It’s “OrThoptera Thursday” once again, and time for another grasshopper. My go-to place for grasshoppers here in Colorado Springs is a vast open space just up the street from my home. It is a shortgrass prairie in the literal sense in most spots, with extremely short, sparse turf in a mostly dusty, sandy, hilly plain that is dotted with scattered elm trees, sunflower, yucca, cacti, invasive weeds, and other low-growing herbs. This year it is even less lush.
Grasshoppers are usually abundant and diverse, but they are confined to only a few areas with herbs this year. Surprisingly, the dominant species I found yesterday was the Big-headed Grasshopper, Aulocara elliotti. It is technically one of the slant-faced grasshoppers, but it can easily be mistaken for one of the band-winged grasshoppers. It is easily identified by the very bright blue hind tibiae (“shin” segment on the hind leg), and large, rounded head.
I was still baffled initially, until I realized that last year I saw and photographed females, and what I was looking at yesterday were mostly males. One especially photogenic specimen, depicted here in the top- and bottom-most images, was also thermoregulating. Relying on camouflage and stillness is fine, unless the ground temperature is over 90° Fahrenheit like it was yesterday. Then you stand on tiptoe and even alternate which feet are in contact with the soil.
The Big-headed Grasshopper is fairly large as an adult, males ranging from 16-25 millimeters in length, females 22-35 millimeters. The species ranges across the entire western half of the U.S., north into the Prairie Provinces of Canada, and south well into central Mexico. While it prefers mostly shortgrass prairies and desert grasslands with sparse vegetation, I have encountered it at higher elevations (~8,500 feet) in coniferous woodlands. The adult insect can be found from June to September.
Nymphs emerge in mid-spring, having overwintered in the egg stage. They grow quickly, completing development to adulthood in 36-42 days. This may give them a head start in competing with other rangeland species. Males have only four instars (an instar is the period between molts), while females have five, so males mature sooner.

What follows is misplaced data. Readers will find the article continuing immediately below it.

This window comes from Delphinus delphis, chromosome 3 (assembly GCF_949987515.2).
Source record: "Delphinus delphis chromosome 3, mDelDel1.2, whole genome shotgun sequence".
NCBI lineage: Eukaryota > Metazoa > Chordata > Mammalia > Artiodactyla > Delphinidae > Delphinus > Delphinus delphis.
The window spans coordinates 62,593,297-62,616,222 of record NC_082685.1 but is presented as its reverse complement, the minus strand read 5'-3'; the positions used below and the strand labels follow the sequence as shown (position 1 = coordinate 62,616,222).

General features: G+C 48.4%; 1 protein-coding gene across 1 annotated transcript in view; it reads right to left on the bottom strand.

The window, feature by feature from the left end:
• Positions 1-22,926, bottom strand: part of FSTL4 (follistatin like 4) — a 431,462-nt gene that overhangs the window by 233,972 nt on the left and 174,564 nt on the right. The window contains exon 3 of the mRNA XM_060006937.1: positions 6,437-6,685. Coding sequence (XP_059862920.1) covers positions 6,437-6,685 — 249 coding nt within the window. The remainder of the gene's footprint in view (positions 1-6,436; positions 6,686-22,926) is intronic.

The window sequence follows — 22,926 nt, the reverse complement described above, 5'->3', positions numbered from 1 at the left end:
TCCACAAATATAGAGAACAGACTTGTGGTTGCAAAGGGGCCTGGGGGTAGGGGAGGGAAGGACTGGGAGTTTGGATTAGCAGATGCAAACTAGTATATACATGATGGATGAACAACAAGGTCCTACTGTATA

Aulocara elliotti feeds mostly on the green blades of grasses and sedges, but will also consume dry, cut grass, seeds, bran, and other ground litter it encounters while foraging. This species can occasionally reach pestiferous population levels and become damaging to crops and rangeland. Historical survey records show that it may reach densities of 20 specimens per square yard in mixedgrass prairie habitat, and up to 40 per square yard in desert grasslands. Not only does the feeding of the grasshoppers reduce available forage for livestock, but it can expose the soil to wind and water erosion.
The Big-headed Grasshopper is also capable of migrating, but apparently only for short distances. Observations in Arizona show that populations may move from one to seven miles in a season.
The continuing extreme drought in eastern Colorado would seem to guarantee that the Big-headed Grasshopper will continue to prosper while other species struggle. It will be interesting to follow the progress of this species in my neighborhood prairie patch.
Sources: Branson, David H. and Bethany Redlin (eds.). 2004. Grasshoppers: Their Biology, Identification, and Management (2nd Edition). US Department of Agriculture, Agricultural Research Service (PDF citation).
Capinera, John L., Ralph D. Scott, and Thomas J. Walker. 2004. Field Guide to Grasshoppers, Katydids, and Crickets of the United States. Ithaca: Comstock Publishing Associates (Cornell University Press). 249 pp.